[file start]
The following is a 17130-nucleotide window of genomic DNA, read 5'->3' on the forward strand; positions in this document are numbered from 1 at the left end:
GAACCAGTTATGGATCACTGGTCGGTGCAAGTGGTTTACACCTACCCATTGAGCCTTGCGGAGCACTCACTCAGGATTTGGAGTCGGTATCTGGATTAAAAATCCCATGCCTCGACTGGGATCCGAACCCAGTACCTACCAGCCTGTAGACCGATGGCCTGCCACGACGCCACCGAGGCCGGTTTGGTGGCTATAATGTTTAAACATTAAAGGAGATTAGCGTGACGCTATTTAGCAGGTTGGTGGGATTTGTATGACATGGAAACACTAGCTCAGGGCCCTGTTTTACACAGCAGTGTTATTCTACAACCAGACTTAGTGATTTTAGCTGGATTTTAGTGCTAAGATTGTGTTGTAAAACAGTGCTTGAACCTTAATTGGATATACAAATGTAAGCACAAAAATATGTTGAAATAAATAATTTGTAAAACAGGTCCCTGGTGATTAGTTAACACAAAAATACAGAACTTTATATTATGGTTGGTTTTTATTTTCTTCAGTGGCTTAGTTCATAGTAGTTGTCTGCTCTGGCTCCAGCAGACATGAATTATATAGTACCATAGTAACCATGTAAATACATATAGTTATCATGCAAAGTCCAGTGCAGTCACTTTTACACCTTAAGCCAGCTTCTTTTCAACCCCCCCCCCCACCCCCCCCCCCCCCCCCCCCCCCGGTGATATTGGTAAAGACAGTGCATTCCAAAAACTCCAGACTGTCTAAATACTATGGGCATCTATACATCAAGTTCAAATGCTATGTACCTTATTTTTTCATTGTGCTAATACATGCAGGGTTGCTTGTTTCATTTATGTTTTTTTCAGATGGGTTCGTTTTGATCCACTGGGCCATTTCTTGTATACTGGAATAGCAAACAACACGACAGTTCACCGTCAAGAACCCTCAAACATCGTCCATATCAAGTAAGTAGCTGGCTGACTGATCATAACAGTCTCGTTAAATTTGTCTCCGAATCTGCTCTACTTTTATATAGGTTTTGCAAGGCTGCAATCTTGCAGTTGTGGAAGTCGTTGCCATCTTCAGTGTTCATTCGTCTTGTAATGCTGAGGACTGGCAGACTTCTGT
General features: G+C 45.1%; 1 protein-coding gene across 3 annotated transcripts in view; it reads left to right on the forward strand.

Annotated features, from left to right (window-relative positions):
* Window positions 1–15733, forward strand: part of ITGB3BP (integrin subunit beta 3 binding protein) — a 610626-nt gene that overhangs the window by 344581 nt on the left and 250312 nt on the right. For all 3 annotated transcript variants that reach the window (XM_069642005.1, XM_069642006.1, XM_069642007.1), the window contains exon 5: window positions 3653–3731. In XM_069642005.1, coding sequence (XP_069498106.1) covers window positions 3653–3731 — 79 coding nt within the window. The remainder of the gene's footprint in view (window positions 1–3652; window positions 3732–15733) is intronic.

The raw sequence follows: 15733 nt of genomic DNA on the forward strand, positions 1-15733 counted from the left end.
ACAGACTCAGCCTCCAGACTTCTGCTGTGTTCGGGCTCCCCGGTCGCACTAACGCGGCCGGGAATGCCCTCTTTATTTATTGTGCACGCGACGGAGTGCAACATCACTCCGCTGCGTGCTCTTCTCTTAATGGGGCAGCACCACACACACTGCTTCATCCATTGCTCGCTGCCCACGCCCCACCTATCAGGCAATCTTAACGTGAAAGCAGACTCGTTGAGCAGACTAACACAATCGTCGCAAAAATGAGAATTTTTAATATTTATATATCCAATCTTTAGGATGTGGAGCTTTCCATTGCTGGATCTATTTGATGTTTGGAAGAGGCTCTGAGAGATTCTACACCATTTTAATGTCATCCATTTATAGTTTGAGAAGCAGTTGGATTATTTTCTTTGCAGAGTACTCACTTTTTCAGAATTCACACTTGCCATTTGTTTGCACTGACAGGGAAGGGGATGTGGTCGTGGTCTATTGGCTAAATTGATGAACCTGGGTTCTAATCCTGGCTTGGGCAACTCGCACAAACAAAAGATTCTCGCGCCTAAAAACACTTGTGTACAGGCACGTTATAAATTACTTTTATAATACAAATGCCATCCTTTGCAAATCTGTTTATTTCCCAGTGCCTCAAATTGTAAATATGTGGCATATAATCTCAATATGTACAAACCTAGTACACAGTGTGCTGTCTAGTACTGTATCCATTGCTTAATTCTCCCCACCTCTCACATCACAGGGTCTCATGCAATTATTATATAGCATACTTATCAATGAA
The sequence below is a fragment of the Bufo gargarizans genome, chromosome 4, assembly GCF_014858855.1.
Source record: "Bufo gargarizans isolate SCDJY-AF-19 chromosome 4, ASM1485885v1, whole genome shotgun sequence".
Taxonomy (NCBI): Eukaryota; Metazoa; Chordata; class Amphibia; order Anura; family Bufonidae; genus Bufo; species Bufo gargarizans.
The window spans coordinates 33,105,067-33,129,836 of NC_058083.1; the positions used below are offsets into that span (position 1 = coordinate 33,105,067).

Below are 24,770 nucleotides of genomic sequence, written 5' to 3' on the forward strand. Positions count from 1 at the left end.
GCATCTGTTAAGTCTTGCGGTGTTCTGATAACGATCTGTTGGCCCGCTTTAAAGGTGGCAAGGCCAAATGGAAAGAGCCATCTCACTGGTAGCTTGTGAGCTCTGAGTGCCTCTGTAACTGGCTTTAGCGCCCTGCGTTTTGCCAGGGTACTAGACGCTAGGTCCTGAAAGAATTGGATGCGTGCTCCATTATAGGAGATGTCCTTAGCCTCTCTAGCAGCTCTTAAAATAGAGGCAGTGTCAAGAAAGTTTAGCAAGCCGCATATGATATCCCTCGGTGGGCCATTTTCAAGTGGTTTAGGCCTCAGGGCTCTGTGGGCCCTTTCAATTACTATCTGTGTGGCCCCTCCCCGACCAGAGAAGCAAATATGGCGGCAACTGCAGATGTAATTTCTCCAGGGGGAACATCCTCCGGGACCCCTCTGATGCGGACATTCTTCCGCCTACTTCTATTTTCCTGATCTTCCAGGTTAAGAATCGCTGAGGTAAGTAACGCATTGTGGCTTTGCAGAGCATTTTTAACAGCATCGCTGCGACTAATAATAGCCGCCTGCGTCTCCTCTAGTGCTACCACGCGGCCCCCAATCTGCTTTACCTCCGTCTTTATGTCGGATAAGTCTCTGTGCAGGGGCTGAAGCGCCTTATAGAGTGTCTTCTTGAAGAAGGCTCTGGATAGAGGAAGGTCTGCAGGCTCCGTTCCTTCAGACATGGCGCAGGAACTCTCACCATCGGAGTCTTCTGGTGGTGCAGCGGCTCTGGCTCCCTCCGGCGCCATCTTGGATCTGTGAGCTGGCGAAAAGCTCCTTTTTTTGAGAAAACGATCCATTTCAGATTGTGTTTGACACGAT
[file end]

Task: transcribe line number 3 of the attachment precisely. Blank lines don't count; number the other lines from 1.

General features: G+C 45.1%; 1 protein-coding gene across 3 annotated transcripts in view; it reads left to right on the forward strand.